Like everyone, I am most prone to feel the ache of loss when I am not working and have nothing in particular to do. That used to make Sunday afternoons hard.
My fallback position when in distress has always been to look for the answer through reading. It didn’t help. I would think about the past, and begin to feel worse and worse.
There is a wonderful YouTube video by Joe Oliver (based on a metaphor by Russ Harris) called “Demons on the Boat” which you can watch lower on this page. It’s a cute cartoon about a man who has demons in the hold of his sailboat. He makes a deal with them to leave him alone, but whenever he tries to sail to shore, they come up on the deck and abuse and intimidate him.
Now I was not trying to “sail to shore” on those Sunday afternoons. It was more that lack of structure in my day had stopped avoidance from working. My “demons” were out in full force, and they were well named, because the theme of these kinds of thoughts is always that life is meaningless and hopeless, that I can do nothing right, etc.
Even though I was often sad, I also found happiness during “downtime” by taking up photography.
I know this sounds like a ridiculous cliche. “Get a hobby!” It’s not a way to avoid the necessary pain of grief. But it can work for depression that lingers on.
ACT is about finding what life directions you value and pursuing regardless of how you feel. Being creative wasn’t my most important value. – Flying out to see my grandchildren often and finding spiritual meaning again meant much more to me. But sometimes it’s the “lesser” values that really help give direction. I couldn’t visit the kids every weekend, and spiritual reading can actually make things worse when what’s needed is doing rather than thinking.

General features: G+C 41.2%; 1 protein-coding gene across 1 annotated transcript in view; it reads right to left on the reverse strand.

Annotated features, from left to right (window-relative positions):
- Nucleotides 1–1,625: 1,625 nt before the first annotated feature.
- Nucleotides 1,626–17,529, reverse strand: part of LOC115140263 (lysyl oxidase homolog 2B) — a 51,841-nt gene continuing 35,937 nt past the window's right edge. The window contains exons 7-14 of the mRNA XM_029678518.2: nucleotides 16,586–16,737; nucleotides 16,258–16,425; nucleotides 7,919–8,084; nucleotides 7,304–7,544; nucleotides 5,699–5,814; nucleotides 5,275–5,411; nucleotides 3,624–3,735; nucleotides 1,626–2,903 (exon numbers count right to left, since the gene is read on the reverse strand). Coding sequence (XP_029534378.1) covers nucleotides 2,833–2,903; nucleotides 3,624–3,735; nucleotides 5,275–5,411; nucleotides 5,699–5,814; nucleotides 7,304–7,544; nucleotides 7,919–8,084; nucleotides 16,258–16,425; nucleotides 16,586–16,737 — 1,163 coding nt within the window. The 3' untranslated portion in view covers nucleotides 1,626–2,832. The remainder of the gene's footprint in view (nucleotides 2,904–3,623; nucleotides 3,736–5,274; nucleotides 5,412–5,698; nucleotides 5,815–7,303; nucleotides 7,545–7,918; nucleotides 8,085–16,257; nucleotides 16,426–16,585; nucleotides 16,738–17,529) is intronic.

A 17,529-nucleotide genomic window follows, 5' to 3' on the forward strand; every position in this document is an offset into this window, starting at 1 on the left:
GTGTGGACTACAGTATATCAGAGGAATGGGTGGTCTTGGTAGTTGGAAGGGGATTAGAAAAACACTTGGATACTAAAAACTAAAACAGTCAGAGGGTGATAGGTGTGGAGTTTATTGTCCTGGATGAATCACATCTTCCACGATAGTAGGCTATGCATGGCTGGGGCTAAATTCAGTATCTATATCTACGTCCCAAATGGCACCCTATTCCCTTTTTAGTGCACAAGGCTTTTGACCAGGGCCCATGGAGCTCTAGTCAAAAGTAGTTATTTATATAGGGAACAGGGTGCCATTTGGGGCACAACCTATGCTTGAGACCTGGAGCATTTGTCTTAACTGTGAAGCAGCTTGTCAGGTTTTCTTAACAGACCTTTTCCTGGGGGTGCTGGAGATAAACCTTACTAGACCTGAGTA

When I turned to photography I was remembering something that happened years earlier. Because I failed Art in the British equivalent of 8th grade – (Does this say as much about the teacher as about me?) – as a young adult I thought any attempt to be “artistic” was pointless. However, I loved gardens, so later on when I needed to make a plan for mine I started to read about garden design. To my delight, I found that you can LEARN to do it. I studied intensely. I worked too hard physically (with bad effects on my knees). Eventually I had a garden that my family and friends loved, a source of comfort and delight. And, when a family member was ill years ago, I would design borders in my head at 2am, keeping the “thought demons” at bay when I could not sleep.
I realized that photography could do the same thing as garden design for me. It has happy associations. I remember “helping” my father develop and expose film in his darkroom in the garden shed. I already had a camera that had belonged to someone I loved. Photography is a (much) cheaper hobby than gardening (or perhaps I’m a newbie and not yet tempted by expensive extra lenses! ) and you can do it all year.
In the “Demons on a Boat” video, the sailor decides he will head for shore. He realizes that though he can’t get rid of the “demons”, they can’t stop him from doing whatever he wants. He doesn’t have to wait to feel better first. We can do something positive, even when suffering. And ironically, once we accept that we have to put up with our negative thoughts, their power will tend to diminish.
Have I “recovered” from feeling depressed on Sunday afternoons? The feelings are sometimes still there, but now I have something fun to do. Even though I have lots to learn about photography, I put my photos up on my website. When you do something that you value, you can be happy even when you’re sad.
Here’s a link to “Demons on a Boat”.